The more alarmed she looked, the more Wallace was amused with the idea of bringing up, not only Sarah, but half the neighbourhood, before the Commissioners. He suspected that Taplin’s avarice about his per centages would carry him a great way in demanding what he had no right to. In answer to her “Pray do not,” Anne obtained a “Well, well,” which satisfied her. In all innocence, she allowed him to extract from her everything she knew about the little concerns of her acquaintance among the small housekeepers of A—, and the cottages on Whitford’s lands. She was charmed by Mr. Wallace’s close interest in such trifles, and so engrossed by it that her father’s voice startled her when he called to her over the hedge. He was mounted, leading a string of horses which he was conducting to a fair at some distance. As George was otherwise engaged, it was necessary for the girls to be at home to keep the books, he said, and they had been out a very long time. Where was Sarah?
When Anne looked round, Sarah and her companions were not to be seen. Till lately, nothing so wonderful had ever happened as that the one sister should not know where the other was, or should have to go home alone. Wallace’s gallantry was exhausted. After explaining the improbability of Anne’s meeting another mad dog this day, he loaded his piece, and declared he must have a turn through yonder cover before he showed himself in A—, though the hour for business appointed by himself was already past. He supposed James was there; and he would serve the purpose at present. If James was gone elsewhere after his amusement, why the people at A— must wait a little.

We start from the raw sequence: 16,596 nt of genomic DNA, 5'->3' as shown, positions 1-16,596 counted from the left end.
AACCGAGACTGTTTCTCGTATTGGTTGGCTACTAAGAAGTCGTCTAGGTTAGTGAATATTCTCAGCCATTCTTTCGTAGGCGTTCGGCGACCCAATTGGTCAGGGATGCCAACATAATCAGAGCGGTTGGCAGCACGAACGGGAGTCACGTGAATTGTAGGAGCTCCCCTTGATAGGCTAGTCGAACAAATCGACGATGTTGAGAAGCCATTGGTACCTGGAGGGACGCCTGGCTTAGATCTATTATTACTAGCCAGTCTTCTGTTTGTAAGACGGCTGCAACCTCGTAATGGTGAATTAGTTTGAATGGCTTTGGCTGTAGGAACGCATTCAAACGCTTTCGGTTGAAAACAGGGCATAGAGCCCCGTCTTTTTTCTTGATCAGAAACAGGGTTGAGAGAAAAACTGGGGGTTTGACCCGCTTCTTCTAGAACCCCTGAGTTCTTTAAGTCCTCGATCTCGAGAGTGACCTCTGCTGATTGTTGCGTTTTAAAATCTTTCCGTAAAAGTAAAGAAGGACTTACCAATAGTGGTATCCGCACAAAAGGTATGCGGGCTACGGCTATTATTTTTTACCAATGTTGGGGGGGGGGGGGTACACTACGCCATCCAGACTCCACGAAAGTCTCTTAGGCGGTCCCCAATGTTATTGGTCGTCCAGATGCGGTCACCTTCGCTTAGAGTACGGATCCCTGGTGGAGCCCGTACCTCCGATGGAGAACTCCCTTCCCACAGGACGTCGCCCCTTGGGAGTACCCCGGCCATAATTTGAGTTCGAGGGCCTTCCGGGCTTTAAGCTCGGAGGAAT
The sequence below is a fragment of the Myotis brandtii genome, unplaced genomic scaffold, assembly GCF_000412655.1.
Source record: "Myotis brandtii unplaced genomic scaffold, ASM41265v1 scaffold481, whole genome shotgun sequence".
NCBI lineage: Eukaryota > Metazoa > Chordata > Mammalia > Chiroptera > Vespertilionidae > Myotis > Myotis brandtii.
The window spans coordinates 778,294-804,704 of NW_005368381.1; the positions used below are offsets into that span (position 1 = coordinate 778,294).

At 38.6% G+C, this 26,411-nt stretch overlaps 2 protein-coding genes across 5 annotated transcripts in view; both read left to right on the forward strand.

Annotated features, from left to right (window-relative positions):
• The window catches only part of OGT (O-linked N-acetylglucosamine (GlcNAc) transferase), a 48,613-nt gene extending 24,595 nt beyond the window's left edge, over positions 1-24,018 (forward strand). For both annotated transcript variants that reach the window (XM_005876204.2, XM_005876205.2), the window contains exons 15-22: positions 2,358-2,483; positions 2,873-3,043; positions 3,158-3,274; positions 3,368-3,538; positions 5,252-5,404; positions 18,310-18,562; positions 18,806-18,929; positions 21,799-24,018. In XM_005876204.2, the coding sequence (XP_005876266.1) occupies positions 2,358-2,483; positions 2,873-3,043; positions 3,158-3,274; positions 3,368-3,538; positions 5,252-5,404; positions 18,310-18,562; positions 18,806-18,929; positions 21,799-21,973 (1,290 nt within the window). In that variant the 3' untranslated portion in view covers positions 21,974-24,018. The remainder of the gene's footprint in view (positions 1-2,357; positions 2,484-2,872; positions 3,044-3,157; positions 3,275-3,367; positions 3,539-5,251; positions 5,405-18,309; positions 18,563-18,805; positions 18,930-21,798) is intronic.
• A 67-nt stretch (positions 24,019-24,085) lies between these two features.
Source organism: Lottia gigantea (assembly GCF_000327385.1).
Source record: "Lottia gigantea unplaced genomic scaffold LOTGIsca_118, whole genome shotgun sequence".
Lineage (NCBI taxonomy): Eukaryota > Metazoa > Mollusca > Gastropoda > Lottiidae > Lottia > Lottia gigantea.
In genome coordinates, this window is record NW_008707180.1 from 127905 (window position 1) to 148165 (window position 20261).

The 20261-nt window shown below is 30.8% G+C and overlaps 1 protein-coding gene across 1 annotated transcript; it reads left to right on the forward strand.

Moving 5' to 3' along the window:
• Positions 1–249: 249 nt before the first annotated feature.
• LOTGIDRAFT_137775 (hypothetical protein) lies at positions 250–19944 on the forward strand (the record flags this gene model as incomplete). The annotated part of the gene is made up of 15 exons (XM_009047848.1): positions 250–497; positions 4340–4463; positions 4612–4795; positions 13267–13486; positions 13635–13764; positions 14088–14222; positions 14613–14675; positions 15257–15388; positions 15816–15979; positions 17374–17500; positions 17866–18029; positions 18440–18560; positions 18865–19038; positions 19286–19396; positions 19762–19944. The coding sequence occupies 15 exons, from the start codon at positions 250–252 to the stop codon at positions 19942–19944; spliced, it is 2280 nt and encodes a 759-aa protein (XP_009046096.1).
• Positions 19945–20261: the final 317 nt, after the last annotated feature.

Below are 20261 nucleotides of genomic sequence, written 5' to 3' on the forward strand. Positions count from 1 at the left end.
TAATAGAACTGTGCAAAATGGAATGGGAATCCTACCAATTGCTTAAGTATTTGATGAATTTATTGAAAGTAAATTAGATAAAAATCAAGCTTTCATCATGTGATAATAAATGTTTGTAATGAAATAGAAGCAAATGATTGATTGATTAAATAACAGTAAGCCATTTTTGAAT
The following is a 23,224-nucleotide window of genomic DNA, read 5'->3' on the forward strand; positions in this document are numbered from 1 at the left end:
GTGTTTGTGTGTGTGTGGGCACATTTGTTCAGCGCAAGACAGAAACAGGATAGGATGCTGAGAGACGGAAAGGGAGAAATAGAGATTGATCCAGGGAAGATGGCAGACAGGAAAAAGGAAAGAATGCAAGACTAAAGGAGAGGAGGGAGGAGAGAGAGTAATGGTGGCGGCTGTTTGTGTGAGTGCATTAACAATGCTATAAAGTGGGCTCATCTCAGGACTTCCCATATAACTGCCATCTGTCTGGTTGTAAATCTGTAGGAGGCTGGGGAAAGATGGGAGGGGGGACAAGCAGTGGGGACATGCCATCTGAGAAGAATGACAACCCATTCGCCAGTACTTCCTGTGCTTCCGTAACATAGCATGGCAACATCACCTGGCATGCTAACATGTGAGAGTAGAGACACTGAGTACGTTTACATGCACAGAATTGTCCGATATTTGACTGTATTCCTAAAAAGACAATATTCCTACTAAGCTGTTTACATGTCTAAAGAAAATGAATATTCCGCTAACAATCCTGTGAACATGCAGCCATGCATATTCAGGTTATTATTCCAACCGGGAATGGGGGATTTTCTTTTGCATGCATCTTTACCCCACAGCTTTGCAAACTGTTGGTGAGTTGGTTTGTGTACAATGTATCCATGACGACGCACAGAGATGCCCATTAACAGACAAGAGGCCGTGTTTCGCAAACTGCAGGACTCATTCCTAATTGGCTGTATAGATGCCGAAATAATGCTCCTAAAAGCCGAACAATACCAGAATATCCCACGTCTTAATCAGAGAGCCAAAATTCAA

BATTLES AT NAVARINO.
“Who said James was at his living?” asked Fanny of her brother Richard, as she sat at a window of the Navarino, waiting till he should have settled his business with the surveyor and the commissioners, and be at liberty to finish his walk with her. “Who said James was at his house this morning?”
“Not I,” said Richard. “I know nothing about him. Where is he?”
“Riding over the moor with the Lees. You may see them from this window. Now look? Just turning down towards Bray Fells. He wants to show Mary Lee that ride under the crags; and they could not have a finer morning.”
“When did the Lees come? I heard nothing of their being here.”
“They only arrived yesterday; and they will be off to town again in a month. They spend Christmas here, that is all. Mary Lee little expected such weather as this,—little expected any rides so near Christmas, I should think.”
“James will take care that she has one every day, I dare say, while the roads are in their present state. He will make the most of a party of friends while they are to be had. How long are we to be kept here, I wonder?”